He also said that a zoning amendment may create the opportunity for Agawam to have retail by a quality developer, which may then result in other developments in the city rising to a higher standard.

Travis Ward, member of the Planning Board, explained that the Board's amendment allows for a much smaller entity than the proposed Tennis Road 563,000 square foot or more project.

He said that the Board's amendment would allow for a 140,000 square foot shopping center, which is about one-fourth of proposed project.

"We are trying to take the word 'regional' out of it," he said. "The intent is to have something that fits the community."

He added that the idea is to have something that benefits the city but does not overwhelm it.

Rick Zini, Planning Board member, explained that retail zoning in Agawam currently is non-existent.

"The Planning Board feels it is time to work on what planning is, helping the town revise the zoning and provide regulations," he said.

He said that the Board broke into two sub-committees and worked together on what the goal would be as a group.

He explained that the Board members looked at Agawam, neighboring communities, Worcester, Boston and towns just over the border in Connecticut.

He added that they contacted many zoning officials in communities such as East Longmeadow, West Springfield, Longmeadow, Westfield, and Suffield and Granby, Conn.

"It is a lot of information to digest," Zini said.

He added that Agawam's zoning amendment needs to come from the input of a number of people.

He said that the Planning Board, City Council and the public need to come up with something that is in the best interest of the city.

"The current zoning does not regulate anything," he said.

According to Zini, the amendment may scare some retailers away if the regulations are too strict and large developers would take advantage if the zoning is too loose.

He explained that the Food Mart and Ames buildings together equal about 140,000 square feet, which is the proposed amount in the zoning amendment.

He added that another example of a 140,000 square foot shopping center includes the Longmeadow Shops, and the Granby and Simsbury Shops in Connecticut.

He said that as an Agawam taxpayer, he is in favor of retail, but he does not want to see a Riverdale Street in his city.

The proposed amendment would add the following "permitted uses" to the city's zoning by-laws:

"Retail shopping centers comprising of only one building with on-site common parking, planned as a total entity with on-site common parking areas for customer and employee parking provided so as to comprise an efficient and architecturally integrated shopping area, designed to serve an area larger than the immediate surrounding neighborhood.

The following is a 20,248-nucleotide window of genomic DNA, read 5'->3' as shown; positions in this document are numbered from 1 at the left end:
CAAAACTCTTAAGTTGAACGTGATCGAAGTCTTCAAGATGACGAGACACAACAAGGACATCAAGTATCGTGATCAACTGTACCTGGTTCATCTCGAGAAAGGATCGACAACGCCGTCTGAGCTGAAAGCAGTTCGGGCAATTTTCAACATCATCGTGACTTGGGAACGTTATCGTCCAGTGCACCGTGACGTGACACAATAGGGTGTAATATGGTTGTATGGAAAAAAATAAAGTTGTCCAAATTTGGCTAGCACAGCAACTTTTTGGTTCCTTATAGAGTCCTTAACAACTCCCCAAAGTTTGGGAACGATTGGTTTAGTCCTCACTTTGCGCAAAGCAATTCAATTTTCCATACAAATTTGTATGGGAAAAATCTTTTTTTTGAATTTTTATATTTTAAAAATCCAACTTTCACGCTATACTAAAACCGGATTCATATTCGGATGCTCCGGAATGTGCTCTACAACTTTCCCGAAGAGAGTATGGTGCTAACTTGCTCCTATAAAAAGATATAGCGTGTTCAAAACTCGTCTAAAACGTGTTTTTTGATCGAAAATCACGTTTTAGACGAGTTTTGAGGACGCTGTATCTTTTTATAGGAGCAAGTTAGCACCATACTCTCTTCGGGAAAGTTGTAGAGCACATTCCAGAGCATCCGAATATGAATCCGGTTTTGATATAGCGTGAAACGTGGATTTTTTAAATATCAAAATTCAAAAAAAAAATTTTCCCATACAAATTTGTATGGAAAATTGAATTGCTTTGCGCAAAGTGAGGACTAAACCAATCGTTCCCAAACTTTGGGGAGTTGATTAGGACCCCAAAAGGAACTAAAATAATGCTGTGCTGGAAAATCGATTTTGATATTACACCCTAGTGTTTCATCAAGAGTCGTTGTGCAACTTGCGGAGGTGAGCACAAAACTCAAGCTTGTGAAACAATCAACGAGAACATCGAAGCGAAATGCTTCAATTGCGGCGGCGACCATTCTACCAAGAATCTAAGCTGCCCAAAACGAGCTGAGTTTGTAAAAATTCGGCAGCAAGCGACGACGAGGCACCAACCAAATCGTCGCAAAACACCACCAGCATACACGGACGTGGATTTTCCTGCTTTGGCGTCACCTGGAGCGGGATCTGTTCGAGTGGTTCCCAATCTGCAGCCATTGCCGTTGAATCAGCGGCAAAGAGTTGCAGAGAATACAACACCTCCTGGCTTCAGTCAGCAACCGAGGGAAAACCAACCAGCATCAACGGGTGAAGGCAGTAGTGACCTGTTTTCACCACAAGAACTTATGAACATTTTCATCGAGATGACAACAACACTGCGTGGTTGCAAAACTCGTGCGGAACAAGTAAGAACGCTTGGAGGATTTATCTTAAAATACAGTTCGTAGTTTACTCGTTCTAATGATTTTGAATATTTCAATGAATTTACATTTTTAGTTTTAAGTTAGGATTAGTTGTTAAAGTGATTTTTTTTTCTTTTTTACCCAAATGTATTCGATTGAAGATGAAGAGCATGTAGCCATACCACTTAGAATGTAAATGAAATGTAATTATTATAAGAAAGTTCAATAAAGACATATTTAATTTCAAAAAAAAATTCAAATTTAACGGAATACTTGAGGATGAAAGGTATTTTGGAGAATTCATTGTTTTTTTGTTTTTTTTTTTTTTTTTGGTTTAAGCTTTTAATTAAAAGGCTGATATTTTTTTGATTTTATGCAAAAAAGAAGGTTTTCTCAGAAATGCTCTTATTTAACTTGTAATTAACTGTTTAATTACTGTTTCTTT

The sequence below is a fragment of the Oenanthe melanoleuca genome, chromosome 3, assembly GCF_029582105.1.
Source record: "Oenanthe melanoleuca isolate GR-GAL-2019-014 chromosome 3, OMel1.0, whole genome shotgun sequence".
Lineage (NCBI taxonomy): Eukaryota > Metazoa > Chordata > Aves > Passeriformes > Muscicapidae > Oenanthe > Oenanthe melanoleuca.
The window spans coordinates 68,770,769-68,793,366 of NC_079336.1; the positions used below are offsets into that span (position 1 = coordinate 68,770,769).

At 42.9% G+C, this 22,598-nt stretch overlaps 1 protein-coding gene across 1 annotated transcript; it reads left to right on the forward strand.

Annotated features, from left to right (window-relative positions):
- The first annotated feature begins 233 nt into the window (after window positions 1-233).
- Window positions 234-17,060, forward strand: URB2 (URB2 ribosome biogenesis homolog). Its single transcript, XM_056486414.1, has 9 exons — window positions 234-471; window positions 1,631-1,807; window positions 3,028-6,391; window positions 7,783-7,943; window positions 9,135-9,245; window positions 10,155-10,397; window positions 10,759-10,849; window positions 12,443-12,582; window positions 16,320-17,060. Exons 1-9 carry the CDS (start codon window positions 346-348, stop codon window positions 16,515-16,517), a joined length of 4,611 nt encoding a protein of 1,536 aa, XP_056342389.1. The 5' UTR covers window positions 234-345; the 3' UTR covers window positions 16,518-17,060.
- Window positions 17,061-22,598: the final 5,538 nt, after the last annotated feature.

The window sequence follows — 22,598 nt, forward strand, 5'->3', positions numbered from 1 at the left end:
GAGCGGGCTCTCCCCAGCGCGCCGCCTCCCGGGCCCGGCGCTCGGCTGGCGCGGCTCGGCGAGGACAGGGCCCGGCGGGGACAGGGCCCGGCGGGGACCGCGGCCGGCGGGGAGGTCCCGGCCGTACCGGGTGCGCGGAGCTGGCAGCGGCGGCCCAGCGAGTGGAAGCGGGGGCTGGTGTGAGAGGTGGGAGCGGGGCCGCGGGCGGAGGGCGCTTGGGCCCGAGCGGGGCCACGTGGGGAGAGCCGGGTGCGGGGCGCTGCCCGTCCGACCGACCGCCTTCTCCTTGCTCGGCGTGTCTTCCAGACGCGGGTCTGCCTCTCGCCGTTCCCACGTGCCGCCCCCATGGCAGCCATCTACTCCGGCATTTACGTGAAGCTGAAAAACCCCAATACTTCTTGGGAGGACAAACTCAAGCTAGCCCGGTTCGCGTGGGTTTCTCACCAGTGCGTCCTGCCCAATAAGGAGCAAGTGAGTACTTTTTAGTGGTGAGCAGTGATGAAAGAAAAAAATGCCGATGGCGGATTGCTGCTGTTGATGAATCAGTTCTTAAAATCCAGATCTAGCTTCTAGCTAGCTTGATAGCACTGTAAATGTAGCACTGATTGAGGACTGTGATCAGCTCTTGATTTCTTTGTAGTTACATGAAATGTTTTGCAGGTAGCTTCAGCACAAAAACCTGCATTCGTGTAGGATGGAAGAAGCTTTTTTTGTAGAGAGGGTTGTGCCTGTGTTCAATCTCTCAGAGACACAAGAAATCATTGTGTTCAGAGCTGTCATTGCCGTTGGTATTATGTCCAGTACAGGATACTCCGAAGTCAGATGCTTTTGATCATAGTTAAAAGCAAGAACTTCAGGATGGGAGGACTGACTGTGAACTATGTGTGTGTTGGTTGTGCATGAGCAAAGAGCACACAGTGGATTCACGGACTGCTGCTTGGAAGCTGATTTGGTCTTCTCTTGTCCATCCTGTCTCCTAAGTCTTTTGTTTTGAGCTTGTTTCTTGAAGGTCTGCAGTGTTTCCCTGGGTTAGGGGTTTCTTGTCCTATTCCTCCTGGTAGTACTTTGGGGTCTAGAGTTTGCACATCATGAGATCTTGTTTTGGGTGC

"Retail shopping centers may include department stores, variety stores, supermarkets, furniture stores, household appliance stores, home improvement stores, lawn equipment stores, gift shops, restaurants, including drive-in and drive-through restaurants, drugstores, barbershops, beauty shops, office supply stores, food stores, optical stores, clothing stores, financial institutions (with or without drive-thru windows), health clubs, movie theaters, doctor's offices, dentist offices and other professional offices open to the public, children's day care and activity centers. Only one principal building per lot is allowed.

"These stores will not include, as principal of accessory use, motor vehicle services, such as new or used motor vehicle sales, freestanding tire, brake and muffler shops, automobile repair shops and gasoline stations, No accessory use or building is permitted under this zoning."

The proposed zoning amendment also addresses application procedures, parking, traffic reports, streets and drives, buffers and greenspace, lighting, storage, building facades, noise, and maintenance.

The proposed zoning amendment would require that a minimum lot size be 20 acres, with a maximum 140,000 square foot facility (overall single building size).

City Councilor Gina Lettellier, a member of the Council's zoning sub-committee, explained that the Committee met with the Planning Board prior to the Council meeting to raise issues about the Board's proposed amendment.

She said that the committee raised concerns such as the language and how specific words such as "preferred" would be defined, delivery routes, and who would grant the special permit.

"We all agree it was a heck of a job by the Planning Board," she said, adding that she would like to hear more input from the public, both pro and con.

City Councilor George Bitzas thanked the Planning Board for their "good work" and said, "It is a good first step in the right direction."

The City Council and the Planning Board plan to host workshops about the proposed zoning amendment.

The Council voted to continue the public hearing about the amendment and decided to table the item.